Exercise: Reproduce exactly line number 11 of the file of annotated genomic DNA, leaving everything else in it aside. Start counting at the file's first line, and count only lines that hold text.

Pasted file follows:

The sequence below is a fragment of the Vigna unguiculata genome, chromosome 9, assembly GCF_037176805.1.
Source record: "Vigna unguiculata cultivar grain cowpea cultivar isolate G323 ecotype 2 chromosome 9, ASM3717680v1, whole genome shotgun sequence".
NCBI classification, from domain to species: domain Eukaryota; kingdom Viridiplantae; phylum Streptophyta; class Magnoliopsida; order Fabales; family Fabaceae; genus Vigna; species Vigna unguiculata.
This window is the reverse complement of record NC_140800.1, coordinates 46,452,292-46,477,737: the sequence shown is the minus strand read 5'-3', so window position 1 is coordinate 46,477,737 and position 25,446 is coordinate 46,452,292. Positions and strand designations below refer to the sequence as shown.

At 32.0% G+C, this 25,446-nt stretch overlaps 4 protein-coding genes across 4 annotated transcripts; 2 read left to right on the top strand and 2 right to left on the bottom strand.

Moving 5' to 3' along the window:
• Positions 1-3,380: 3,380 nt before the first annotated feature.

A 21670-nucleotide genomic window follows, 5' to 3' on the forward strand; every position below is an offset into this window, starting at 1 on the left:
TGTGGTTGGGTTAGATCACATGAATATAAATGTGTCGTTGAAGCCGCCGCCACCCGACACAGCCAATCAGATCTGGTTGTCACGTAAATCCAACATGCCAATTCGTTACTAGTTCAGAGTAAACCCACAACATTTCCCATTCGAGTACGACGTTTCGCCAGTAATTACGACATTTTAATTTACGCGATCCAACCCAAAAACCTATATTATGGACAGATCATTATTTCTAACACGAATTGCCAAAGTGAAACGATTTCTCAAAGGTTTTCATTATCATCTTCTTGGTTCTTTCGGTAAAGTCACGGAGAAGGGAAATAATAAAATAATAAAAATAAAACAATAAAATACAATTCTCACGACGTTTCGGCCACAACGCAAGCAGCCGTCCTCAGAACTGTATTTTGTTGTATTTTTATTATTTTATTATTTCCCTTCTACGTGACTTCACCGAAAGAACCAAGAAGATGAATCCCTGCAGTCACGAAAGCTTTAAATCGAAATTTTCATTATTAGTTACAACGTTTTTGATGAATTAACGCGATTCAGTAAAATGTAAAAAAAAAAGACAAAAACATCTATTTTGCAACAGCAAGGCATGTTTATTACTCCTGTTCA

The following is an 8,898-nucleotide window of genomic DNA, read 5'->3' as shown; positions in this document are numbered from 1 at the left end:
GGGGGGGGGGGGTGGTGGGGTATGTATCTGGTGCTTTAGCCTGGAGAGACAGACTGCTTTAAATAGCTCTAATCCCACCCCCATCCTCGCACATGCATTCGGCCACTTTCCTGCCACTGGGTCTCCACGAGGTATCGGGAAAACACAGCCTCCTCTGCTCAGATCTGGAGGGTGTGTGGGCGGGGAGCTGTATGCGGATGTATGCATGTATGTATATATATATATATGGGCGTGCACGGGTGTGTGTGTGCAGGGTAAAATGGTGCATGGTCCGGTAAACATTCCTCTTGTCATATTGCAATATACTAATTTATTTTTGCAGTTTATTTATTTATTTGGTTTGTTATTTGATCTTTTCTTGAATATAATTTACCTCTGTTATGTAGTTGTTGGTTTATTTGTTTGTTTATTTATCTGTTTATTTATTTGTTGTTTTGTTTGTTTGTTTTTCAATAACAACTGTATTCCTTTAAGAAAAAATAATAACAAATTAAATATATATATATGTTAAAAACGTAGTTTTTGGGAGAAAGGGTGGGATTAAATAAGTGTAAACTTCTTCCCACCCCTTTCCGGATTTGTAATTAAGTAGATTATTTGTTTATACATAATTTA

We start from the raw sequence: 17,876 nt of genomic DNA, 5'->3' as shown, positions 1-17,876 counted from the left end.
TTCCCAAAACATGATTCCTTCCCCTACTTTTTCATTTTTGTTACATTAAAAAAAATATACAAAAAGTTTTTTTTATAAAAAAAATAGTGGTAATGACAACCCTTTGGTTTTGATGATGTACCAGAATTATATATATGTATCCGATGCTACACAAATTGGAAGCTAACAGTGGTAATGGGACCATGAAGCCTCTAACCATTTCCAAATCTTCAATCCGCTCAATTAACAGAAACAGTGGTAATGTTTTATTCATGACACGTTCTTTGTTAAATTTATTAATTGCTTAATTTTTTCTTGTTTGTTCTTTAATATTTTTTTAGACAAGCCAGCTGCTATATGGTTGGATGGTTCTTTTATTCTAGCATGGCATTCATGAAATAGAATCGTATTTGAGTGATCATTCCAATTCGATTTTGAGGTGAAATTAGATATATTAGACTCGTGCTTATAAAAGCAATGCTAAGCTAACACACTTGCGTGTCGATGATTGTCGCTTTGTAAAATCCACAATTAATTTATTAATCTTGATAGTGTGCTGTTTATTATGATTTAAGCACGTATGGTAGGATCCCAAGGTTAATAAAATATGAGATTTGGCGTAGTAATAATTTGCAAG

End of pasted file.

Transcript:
GGGGGGGGGGGGTGGTGGGGTATGTATCTGGTGCTTTAGCCTGGAGAGACAGACTGCTTTAAATAGCTCTAATCCCACCCCCATCCTCGCACATGCATTCGGCCACTTTCCTGCCACTGGGTCTCCACGAGGTATCGGGAAAACACAGCCTCCTCTGCTCAGATCTGGAGGGTGTGTGGGCGGGGAGCTGTATGCGGATGTATGCATGTATGTATATATATATATATGGGCGTGCACGGGTGTGTGTGTGCAGGGTAAAATGGTGCATGGTCCGGTAAACATTCCTCTTGTCATATTGCAATATACTAATTTATTTTTGCAGTTTATTTATTTATTTGGTTTGTTATTTGATCTTTTCTTGAATATAATTTACCTCTGTTATGTAGTTGTTGGTTTATTTGTTTGTTTATTTATCTGTTTATTTATTTGTTGTTTTGTTTGTTTGTTTTTCAATAACAACTGTATTCCTTTAAGAAAAAATAATAACAAATTAAATATATATATATGTTAAAAACGTAGTTTTTGGGAGAAAGGGTGGGATTAAATAAGTGTAAACTTCTTCCCACCCCTTTCCGGATTTGTAATTAAGTAGATTATTTGTTTATACATAATTTA